Tests for cancer
If you have health problems that you doctor think might be related to cancer you will need to undergo medical tests and examinations. These tests will help work out what the problem is.
Not all problems or tests end up showing cancer – some tests can help show it is not cancer.
People who already know they have cancer often get sent for tests too. These tests are to see if cancer has spread to other parts of the body or not, or if it is causing any problems inside the body.
This page lists some tests for cancer that are often used. These tests are mostly done in hospitals or special clinics. With some of the tests, the person getting the test might have an anaesthetic that puts you to sleep while your medical team completes the tests and take cares of you. These tests can take a few hours, from getting ready, getting the test done then waking up and getting checked by the doctor.
Types of tests and their descriptions
Biopsy: a doctor takes a tiny part of the lump or tumour inside the body – cells – to see if they are healthy or not. This test shows if cancer is in the body.
Bronchoscopy: a test where a long tube with a tiny light and camera attached to it is put down your throat into your lungs so a doctor can have a look.
Colonoscopy: a test where a tube with a tiny light and camera attached to it is put gently into your bottom to have a look at the bowel.
CT scan / CAT scan: a test that takes pictures of the inside of the body to help a doctor find a tumour or find out what is wrong. The initials stand for ‘computerised tomography’ or ‘computerised axial tomography’. Sometimes, a coloured liquid is swallowed or put into the body with a needle – it is a type of dye to help some things be seen more clearly. This is called contrast.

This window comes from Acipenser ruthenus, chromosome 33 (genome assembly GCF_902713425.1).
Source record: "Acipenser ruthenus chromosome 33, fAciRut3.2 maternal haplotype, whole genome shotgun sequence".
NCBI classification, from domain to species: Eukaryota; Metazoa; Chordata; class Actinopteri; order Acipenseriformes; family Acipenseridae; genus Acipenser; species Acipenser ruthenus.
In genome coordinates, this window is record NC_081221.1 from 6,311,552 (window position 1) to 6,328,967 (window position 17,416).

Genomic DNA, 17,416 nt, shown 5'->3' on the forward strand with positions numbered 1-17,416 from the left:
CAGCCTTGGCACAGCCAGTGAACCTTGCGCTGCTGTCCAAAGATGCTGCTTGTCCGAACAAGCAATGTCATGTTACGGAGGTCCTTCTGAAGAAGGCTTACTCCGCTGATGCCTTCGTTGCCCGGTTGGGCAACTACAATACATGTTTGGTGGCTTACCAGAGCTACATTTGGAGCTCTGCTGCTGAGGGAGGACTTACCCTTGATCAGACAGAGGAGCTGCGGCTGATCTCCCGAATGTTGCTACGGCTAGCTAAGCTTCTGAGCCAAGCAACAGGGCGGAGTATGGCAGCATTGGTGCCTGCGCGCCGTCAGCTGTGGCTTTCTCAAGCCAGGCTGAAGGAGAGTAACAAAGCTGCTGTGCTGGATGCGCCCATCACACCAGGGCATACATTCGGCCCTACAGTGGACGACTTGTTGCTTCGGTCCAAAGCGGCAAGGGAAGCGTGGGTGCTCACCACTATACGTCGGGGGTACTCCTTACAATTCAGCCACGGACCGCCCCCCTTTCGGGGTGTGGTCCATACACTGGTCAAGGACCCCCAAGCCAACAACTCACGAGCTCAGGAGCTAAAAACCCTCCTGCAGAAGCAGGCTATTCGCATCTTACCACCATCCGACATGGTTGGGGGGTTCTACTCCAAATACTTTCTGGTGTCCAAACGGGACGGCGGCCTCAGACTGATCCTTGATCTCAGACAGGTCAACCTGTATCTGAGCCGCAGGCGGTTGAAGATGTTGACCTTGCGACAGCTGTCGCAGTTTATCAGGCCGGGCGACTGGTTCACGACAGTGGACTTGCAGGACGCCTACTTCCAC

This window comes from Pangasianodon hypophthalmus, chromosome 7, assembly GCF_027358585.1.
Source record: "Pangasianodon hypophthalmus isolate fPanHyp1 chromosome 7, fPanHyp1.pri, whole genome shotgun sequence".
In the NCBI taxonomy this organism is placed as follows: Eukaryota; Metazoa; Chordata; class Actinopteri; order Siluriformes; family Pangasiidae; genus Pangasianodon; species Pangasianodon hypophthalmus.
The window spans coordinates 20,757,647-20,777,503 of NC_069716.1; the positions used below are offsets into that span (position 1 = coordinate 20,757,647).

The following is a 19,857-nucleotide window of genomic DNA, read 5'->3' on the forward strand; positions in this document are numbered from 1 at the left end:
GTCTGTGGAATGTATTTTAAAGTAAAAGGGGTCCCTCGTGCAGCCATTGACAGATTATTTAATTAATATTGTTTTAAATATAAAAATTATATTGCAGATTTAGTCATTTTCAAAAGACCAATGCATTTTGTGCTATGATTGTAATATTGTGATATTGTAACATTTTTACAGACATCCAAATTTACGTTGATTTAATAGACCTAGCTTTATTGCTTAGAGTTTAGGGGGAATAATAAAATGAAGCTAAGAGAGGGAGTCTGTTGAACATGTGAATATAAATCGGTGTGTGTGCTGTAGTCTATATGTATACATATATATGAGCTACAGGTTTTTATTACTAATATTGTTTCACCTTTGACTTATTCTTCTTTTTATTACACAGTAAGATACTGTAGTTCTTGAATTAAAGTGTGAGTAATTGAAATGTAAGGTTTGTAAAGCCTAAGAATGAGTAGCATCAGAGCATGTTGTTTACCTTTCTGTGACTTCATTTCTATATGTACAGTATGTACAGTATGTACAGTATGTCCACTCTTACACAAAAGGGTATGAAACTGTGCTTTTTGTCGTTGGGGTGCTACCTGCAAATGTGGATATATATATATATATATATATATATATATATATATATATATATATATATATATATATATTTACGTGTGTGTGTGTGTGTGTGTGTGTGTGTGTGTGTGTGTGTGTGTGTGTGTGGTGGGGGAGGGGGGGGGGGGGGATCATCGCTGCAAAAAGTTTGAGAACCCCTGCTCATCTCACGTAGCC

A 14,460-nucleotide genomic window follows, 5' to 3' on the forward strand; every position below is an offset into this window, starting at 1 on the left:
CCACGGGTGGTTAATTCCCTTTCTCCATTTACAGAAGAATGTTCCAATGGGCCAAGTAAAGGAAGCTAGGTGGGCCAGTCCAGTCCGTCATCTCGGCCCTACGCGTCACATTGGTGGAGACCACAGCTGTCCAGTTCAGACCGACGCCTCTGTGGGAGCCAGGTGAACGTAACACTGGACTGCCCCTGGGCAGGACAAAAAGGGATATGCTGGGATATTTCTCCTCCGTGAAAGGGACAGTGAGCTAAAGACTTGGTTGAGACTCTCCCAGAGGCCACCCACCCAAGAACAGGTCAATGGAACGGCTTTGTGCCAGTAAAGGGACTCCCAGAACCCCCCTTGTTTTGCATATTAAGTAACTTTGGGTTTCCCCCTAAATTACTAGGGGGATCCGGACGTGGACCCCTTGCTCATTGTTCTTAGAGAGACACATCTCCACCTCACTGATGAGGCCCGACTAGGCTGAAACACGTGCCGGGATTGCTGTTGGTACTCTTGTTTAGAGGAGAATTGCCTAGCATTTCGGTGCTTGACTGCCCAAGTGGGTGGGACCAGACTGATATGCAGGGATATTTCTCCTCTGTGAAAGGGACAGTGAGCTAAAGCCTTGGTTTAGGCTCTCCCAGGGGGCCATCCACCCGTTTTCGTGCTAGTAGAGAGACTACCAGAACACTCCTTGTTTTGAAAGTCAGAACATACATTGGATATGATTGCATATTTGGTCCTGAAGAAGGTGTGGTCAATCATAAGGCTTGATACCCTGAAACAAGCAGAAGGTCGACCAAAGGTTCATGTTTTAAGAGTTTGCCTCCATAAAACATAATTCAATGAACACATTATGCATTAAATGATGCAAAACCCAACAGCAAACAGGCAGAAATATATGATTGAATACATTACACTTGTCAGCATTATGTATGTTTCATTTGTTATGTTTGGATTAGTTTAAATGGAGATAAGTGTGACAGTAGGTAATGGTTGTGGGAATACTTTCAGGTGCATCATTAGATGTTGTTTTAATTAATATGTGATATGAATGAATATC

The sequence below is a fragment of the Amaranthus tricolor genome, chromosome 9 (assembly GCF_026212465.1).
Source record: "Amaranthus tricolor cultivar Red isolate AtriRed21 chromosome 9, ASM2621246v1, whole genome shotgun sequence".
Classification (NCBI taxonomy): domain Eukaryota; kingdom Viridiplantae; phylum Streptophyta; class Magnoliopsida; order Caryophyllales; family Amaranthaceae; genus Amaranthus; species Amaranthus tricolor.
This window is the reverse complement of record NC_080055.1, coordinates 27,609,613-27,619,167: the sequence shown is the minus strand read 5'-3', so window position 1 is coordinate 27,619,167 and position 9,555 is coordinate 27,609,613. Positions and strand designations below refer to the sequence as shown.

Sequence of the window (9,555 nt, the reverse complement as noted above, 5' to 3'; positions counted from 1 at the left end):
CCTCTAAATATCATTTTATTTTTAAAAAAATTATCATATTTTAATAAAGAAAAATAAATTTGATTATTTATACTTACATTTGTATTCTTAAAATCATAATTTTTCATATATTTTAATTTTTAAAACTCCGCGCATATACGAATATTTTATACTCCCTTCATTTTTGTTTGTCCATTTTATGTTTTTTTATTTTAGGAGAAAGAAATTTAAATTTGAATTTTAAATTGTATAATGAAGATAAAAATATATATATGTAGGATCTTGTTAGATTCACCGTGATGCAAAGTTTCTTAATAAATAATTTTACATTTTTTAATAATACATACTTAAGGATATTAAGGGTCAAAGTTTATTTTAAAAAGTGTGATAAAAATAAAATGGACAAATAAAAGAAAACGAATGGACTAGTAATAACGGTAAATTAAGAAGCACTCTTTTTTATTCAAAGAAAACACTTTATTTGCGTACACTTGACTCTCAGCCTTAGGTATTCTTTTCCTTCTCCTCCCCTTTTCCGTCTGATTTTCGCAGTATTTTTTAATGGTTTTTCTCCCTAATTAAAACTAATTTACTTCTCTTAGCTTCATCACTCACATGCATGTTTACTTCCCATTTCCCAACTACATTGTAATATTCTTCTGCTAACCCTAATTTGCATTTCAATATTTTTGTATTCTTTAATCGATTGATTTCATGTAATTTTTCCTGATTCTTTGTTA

Cystoscopy: a test where a thin tube with a tiny light and camera is put into your bladder where wee comes out.
Gastroscopy: a test where a tube with a tiny light and camera attached to it is put gently into the throat, stomach and upper part of the tummy (small intestine).
Laparoscopy: a test where a doctor puts a tube with a light and camera into your belly so that can look inside.
Lumbar puncture: a test to take fluid out of your spine to check for any problems.
Mammogram: an x-ray test that takes pictures of breast tissue to show up lumps or changes.
MRI scan: a test that takes pictures of the inside of the body. You need to lay down and a machine moves around your body. The machine is very noisy, which can be a bit frightening at first. The machine doesn't touch you. MRI stands for ‘magnetic resonance imaging’. Sometimes, a coloured liquid is swallowed or put into the body with a needle – it is a type of dye to help some things be seen more clearly. This is called contrast.
PET scan: a special type of scan that takes pictures of the inside of the body to look at cancer more clearly, using a liquid that is injected into the body. PET stands for 'positron emission tomography'.
Ultrasound: A test where a hand-held special camera is moved over your body to get a picture of what is going on inside the body, looking at the part the doctor wants to check. It can show where and how big a lump is, if there is one.
X-ray: a picture that is taken of inside the body, looking at the part the doctor wants to check. It can show if there is a lump, and where and how big it is.
Yarn with your doctor
If you want to know more about tests for cancer, yarn with your doctor, nurse or Aboriginal and/or Torres Strait Islander health worker.
You can also yarn with mob who have had these tests and ask about their experiences. You can always take someone with you to have tests. Check out the information on the following pages if your tests are considered Women’s Business or Men’s Business.
All tests are done in a very clean, safe way under strict rules for your health and safety.
Find out more about Checking for cancer – what to expect